Nothing was going right for the Charlotte boys basketball team in the district championship game against Fort Myers.
After gaining an early 15-11 lead, the Tarpons fell into a slump and were being outscored 21-4 in the second quarter.
Their star player, 6-foot-7 wing Tre Carroll, who had 12 points in the first quarter, knew he had to step up and try and will the team back into contention.
“What killed us was we were kind of playing into their game,” Carroll said. “It just wasn’t looking good, so I knew I had to take over right for the start. I just saw red.”
Carroll could score from virtually anywhere in the second half. He was playing some of his best basketball, scoring 33 of his school-record 48 points in the last two quarters.
But it wasn’t nearly enough as the Green Wave took the title with a 12-point victory.
“48 points in four quarters,” Charlotte coach Tom Massolio said. “He didn’t have a lot around him and he was just trying to will us to win. We had some opportunities, but we would’ve never been in that situation at all if it wasn’t for his play and what he was doing on the court. He doesn’t like to lose.”
Carroll had to carry the team on plenty of occasions, something he didn’t have to do with guys like Ahmad Johnson and Makai Reaves in the lineup last year.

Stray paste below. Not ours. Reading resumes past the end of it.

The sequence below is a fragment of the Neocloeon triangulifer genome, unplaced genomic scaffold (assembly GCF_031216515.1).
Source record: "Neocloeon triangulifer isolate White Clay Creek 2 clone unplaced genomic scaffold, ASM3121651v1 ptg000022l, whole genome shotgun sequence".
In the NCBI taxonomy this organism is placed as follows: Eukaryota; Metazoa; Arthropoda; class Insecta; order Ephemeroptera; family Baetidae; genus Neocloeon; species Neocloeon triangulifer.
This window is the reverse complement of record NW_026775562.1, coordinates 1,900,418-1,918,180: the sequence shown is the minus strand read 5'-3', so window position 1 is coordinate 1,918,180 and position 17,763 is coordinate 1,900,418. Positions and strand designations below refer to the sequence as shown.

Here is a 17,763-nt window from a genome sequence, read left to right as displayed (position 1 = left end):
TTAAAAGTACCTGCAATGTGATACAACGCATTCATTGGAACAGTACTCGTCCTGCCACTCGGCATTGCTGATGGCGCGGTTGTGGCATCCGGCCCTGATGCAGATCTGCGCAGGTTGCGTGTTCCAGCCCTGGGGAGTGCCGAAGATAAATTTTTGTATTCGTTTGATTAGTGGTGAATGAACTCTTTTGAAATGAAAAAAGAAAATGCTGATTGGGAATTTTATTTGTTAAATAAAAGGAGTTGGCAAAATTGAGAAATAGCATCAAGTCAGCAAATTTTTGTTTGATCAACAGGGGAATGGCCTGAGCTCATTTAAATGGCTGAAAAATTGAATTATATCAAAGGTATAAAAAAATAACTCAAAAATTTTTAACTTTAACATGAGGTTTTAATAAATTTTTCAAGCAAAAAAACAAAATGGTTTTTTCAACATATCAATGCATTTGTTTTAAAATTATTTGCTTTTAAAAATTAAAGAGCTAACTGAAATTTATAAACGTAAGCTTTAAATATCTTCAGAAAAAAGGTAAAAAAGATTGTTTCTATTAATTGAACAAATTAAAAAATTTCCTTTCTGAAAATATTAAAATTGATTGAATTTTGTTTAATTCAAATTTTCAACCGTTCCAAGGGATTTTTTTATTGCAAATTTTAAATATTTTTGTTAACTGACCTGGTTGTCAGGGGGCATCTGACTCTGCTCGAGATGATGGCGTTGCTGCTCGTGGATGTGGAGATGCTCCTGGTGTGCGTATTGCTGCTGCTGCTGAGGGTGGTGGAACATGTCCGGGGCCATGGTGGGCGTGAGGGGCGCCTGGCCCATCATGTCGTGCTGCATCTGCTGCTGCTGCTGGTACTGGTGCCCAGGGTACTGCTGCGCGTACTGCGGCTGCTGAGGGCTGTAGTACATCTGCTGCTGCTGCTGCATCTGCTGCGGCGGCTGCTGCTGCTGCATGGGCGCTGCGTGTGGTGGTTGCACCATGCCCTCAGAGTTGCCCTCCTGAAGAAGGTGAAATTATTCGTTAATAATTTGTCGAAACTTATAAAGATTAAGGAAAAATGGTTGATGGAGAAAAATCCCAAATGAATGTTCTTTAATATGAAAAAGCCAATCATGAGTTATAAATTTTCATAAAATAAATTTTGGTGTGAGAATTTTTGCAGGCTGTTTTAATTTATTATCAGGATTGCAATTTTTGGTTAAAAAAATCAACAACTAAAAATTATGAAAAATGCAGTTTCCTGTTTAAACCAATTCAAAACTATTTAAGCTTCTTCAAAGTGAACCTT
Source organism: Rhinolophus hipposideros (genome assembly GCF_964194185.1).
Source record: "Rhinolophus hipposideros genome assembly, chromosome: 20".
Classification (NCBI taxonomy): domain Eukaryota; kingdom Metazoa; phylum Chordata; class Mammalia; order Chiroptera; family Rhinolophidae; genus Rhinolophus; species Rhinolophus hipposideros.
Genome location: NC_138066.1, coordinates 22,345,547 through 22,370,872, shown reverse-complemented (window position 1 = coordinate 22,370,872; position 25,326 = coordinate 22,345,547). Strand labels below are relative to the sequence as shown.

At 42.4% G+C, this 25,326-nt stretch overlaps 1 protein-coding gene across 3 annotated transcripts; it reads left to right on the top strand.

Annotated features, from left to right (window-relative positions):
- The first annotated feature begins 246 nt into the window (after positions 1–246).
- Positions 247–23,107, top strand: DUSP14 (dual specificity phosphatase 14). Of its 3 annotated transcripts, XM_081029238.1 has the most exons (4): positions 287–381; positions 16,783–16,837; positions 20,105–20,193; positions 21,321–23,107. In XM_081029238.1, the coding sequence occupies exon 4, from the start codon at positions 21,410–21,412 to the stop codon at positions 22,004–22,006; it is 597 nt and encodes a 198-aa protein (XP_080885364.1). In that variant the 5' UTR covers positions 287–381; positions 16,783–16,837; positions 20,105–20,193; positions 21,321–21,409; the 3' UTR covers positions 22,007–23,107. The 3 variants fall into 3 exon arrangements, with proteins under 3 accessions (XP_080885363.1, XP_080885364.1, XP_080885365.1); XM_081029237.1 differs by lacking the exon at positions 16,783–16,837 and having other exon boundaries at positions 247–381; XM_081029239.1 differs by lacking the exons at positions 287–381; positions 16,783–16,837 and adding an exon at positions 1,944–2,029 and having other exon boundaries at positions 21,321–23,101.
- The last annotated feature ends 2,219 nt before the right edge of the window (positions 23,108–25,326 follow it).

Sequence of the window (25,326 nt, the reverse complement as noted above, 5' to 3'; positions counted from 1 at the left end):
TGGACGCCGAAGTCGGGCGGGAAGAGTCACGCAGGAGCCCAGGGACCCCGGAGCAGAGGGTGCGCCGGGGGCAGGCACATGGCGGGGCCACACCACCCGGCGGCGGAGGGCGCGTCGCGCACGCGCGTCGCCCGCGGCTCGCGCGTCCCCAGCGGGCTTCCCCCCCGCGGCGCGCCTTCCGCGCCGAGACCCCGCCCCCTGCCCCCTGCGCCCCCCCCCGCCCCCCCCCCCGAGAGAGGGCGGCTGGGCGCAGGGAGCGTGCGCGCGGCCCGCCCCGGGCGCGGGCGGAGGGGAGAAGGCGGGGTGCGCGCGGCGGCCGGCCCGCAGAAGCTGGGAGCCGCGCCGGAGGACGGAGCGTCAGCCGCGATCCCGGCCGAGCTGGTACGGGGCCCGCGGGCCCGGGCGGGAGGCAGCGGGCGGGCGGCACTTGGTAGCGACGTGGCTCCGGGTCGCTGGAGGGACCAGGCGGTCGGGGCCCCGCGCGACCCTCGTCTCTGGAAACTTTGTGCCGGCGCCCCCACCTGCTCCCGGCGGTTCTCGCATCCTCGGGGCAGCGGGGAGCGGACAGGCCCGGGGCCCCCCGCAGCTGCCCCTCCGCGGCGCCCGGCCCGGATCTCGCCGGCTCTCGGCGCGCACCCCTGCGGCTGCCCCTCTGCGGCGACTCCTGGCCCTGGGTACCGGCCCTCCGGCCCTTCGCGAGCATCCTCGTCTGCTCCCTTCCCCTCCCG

Even so, Carroll knew when to step back and let John Gamble or Tyrik Gainer get hot. It’s a feel thing. He can sense when it’s time to takeover and when he needs to look for the feed.
“It’s just an instinct,” Carroll said. “I just know when to do it. You can’t really say it’s right or wrong, it’s just an instinct that you develop overtime. If I’m not doing a good job and someone else is doing a good job, I give the ball up to them.”
Carroll had somewhat of a breakout junior season, though he was the player to watch coming into the season. He averaged 24.4 points, a 10-point bump from his sophomore year, with 9.6 rebounds and also leading the team in assists. He also scored his 1,000th point, joining his mother in the Tarpon history books.
He was able to score in a variety of ways — either driving or pulling up — and has a difficult skill combination to defend.
“He can always score,” Massolio said. “He’s an over 60 percent shooter for his high school career. You’re talking about a kid that’s a matchup nightmare. If I’m coaching against him, I’m sending like two guys at him. The problem is, it’s a difficult thing when he can rebound off the glass and turn and go. How can you defend that?”
Carroll continues his ascent in the sport, picking up multiple Division I offers along the way, but he still feels he has more to prove.
As good as he is on his own, he credits most of his success to those who support him.
“We all had a great season, we loved being there, we loved practice,” Carroll said. “We were more of a family this year than any other year I’ve been at Charlotte. We really had that family environment. We have our little groups sometime, but we all got along.”